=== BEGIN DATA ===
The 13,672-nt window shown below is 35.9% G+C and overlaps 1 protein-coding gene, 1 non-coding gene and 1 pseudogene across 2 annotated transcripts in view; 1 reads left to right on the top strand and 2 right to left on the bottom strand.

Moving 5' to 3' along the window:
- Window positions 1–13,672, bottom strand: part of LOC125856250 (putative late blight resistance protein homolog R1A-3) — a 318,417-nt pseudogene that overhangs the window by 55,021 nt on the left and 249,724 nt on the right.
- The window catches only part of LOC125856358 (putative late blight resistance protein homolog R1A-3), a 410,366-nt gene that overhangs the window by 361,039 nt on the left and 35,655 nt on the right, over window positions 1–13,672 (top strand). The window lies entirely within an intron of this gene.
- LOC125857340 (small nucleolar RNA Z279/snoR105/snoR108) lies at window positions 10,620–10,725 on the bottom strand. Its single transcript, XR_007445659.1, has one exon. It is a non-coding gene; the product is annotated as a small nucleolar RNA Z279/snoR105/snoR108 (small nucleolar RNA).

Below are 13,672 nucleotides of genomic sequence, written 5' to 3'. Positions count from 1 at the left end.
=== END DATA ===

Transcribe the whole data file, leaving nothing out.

The 13,672-nt window shown below is 35.9% G+C and overlaps 1 protein-coding gene, 1 non-coding gene and 1 pseudogene across 2 annotated transcripts in view; 1 reads left to right on the top strand and 2 right to left on the bottom strand.

Moving 5' to 3' along the window:
- Window positions 1–13,672, bottom strand: part of LOC125856250 (putative late blight resistance protein homolog R1A-3) — a 318,417-nt pseudogene that overhangs the window by 55,021 nt on the left and 249,724 nt on the right.
- The window catches only part of LOC125856358 (putative late blight resistance protein homolog R1A-3), a 410,366-nt gene that overhangs the window by 361,039 nt on the left and 35,655 nt on the right, over window positions 1–13,672 (top strand). The window lies entirely within an intron of this gene.
- LOC125857340 (small nucleolar RNA Z279/snoR105/snoR108) lies at window positions 10,620–10,725 on the bottom strand. Its single transcript, XR_007445659.1, has one exon. It is a non-coding gene; the product is annotated as a small nucleolar RNA Z279/snoR105/snoR108 (small nucleolar RNA).

Below are 13,672 nucleotides of genomic sequence, written 5' to 3'. Positions count from 1 at the left end.